Don’t Let Our Injuries Define Us

A new way to look at chronic pain

By Marilyn L. Pinsky

Editor’s note:  This is the continuation of Marilyn Pinsky’s discussion with Katherine Beissner, dean of the College of Health Professions at SUNY Upstate Medical University.

In the last few decades, physical therapy has become an essential part of medical care. It often comes into our lives after an injury or an operation and the goal is to get us back to functioning the way we were before.

“The usual role of a physical therapist is to provide hands-on therapy to correct a problem and to teach patients exercises that they should do at home,” said Katherine Beissner, dean of the College of Health Professions at SUNY Upstate Medical University. “Recently, there has been a major change in the way we talk to patients, especially about chronic pain.

“Rather than focus on an anatomical cause of pain, we teach the patient about the nature of pain,” she added.
Sometimes called pain neuroscience education, this approach reconceptualizes how we think of our pain.

“Pain is like a fire alarm telling us that something is very wrong or that we are in imminent danger. This is very useful when we are on the verge of tissue damage (e.g., touching a hot stove) or in the acute stage of an injury. However, there is a major difference in acute pain and ongoing, chronic pain,” Beissner said.

“Look at chronic pain as our system going off track — like a smoke alarm that just keeps ringing even though the fire has been put out,” Beissner said. “Our pain system continues to be fired but it is not really serving the purpose of warning us of dangers. Hurt does not always mean that something is going on that can harm us.

“As we know from exercising, we can be sore but safe. We shouldn’t always assume that because we are getting a pain signal that something is wrong. Chronic pain is not doing us any good.”

Pain neuroscience education helps patients understand that chronic pain itself is not necessarily doing damage to the body, but that it is a “pain system problem,” Beissner said.

“If you have chronic pain, your doctor might refer you to a physical therapist to learn strategies to reduce pain and fear, improve movement and learn how to change your way of thinking about pain by learning how the nervous system functions,” she said.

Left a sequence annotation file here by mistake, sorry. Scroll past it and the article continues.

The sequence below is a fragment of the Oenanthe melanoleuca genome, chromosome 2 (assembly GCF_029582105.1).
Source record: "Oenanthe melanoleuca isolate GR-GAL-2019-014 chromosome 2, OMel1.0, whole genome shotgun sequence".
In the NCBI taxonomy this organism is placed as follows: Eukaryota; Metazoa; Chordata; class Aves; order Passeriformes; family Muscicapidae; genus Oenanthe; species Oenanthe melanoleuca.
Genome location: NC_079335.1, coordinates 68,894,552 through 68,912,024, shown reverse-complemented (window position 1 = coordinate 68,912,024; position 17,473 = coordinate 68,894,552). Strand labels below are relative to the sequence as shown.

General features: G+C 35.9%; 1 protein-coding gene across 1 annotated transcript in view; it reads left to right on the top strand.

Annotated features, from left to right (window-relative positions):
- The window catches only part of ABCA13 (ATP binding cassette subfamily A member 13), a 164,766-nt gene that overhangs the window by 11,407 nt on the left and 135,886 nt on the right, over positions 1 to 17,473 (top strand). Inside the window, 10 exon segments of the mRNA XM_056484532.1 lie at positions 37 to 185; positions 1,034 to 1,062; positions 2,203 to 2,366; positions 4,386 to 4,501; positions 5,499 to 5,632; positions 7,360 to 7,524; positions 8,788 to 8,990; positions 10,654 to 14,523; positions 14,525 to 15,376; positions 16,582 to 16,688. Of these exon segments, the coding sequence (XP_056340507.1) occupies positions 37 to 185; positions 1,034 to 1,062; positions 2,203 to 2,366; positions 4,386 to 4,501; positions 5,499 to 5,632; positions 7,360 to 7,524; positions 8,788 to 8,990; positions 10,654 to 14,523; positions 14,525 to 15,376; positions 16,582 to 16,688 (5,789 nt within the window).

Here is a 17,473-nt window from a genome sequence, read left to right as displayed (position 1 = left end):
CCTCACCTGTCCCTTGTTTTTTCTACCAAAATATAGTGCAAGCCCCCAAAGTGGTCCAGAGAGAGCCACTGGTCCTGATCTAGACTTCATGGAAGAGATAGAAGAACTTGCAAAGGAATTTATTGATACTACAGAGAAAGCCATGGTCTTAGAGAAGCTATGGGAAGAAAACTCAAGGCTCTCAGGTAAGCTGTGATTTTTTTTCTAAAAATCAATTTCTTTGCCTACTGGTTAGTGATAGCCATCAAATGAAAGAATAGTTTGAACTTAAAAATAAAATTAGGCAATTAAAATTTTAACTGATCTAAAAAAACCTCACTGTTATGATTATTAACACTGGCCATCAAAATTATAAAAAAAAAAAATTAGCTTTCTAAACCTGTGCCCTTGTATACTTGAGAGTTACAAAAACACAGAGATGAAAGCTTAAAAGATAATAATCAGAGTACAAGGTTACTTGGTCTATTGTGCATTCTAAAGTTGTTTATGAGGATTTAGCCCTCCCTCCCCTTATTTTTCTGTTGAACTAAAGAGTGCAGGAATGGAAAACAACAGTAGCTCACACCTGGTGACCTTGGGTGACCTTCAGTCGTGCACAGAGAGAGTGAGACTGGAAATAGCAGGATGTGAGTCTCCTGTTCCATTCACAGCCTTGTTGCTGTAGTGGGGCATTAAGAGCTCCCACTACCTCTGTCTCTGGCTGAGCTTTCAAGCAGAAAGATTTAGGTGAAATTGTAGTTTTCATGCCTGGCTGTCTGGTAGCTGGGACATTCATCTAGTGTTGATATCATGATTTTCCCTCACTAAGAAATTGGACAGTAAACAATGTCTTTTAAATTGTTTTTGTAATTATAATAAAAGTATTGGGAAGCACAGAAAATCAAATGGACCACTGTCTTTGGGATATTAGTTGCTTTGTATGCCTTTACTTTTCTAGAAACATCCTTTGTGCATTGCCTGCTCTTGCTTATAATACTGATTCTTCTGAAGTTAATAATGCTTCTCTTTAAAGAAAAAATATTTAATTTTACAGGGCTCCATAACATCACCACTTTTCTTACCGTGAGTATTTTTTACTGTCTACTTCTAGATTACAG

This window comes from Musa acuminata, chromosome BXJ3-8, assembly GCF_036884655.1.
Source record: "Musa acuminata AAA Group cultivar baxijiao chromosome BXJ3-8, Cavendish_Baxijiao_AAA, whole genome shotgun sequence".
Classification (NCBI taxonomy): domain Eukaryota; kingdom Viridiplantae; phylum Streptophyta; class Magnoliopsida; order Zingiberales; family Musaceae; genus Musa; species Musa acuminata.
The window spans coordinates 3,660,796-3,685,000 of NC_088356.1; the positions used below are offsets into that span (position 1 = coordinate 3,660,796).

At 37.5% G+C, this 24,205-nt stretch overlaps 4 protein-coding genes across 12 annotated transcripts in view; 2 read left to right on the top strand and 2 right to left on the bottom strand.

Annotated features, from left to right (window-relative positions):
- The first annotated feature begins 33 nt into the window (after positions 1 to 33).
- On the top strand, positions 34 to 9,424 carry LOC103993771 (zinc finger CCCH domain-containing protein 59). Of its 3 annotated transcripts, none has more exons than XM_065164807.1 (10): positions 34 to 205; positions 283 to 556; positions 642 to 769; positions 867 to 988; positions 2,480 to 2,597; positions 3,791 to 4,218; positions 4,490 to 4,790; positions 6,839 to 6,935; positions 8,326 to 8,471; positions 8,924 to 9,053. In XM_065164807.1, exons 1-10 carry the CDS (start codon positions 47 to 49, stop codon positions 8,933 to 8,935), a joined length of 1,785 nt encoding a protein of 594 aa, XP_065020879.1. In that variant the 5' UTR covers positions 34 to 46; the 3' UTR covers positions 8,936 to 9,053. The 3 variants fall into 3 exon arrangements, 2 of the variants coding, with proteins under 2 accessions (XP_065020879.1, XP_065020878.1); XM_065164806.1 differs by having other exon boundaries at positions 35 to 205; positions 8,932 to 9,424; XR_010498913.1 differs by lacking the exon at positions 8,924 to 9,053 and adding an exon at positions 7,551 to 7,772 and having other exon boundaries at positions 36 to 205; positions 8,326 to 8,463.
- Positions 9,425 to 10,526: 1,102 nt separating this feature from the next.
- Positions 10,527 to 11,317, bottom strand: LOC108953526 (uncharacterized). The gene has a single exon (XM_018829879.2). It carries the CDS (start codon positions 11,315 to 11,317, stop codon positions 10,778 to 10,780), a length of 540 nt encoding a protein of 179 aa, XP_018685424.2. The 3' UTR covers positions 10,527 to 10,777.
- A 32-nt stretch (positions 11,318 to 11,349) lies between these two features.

What an exciting new option for chronic pain sufferers to explore.

Get on your feet!

There is not a day that goes by when there isn’t an article about the importance of exercise.

Easier said than done.

I asked Beissner: “How do you suddenly become an exerciser when you have not been athletic all your life?”

“It is helpful to know that there are stages of change, that if you understand them, can get you to the point of exercising,” she said. “When you’re first presented with the option to exercise, there is the pre-contemplation stage where you won’t even consider it.

“Second comes the contemplation change where you’re just giving it some thought.

“Third comes the preparation stage and you start to make a plan in terms of where and how to exercise, what to wear, what do you need to buy, etc. And then, before you know it, you’ve reached the action phase where you just do it.”

“Then there is the ‘fall off the wagon and get back on’ stage which is common and should not be looked upon as defeat but as just another stage to be overcome.”

What gets people to the contemplation stage in the first place?

“Fear is a great motivator,” said Beissner. “For instance, you or a friend gets a diagnosis of Type 2 diabetes or heart disease. You have heard the exact same message about the importance of exercising for years, but suddenly you realize that they’re talking about you. This perception of risk can either increase the likelihood of you taking action or you become so afraid that you start limiting what you do.

“It is this ‘fear of movement’ that gets you set in sedentary ways that causes problems.”

“And when you start feeling some aches and pains from exercising, don’t feel there is something terribly wrong and just stop,” Beissner said. “Look at the pain as a motivator to do more, but maybe do it differently. This is where a good physical therapist or trainer can help.”

Beissner said she is an advocate for annual physical therapy exams.

“We are not there yet as far as insurance reimbursement goes but in my mind it would be helpful as a prevention tool,” she said. “Go to a professional who works with all age ranges and who will meet you where you are in your exercise journey. Ask them for advice and recommendations for doing exercises differently or for new ones to try.”

“If it hurts to do land exercises, exercising in a pool is a good option,” Beissner added.

Vitality, an exercise program at the Institute for Human Performance at SUNY Upstate Medical University, or the YMCAs, the Jewish Community Center and other gyms with pools are all good sources with classes and instructors.

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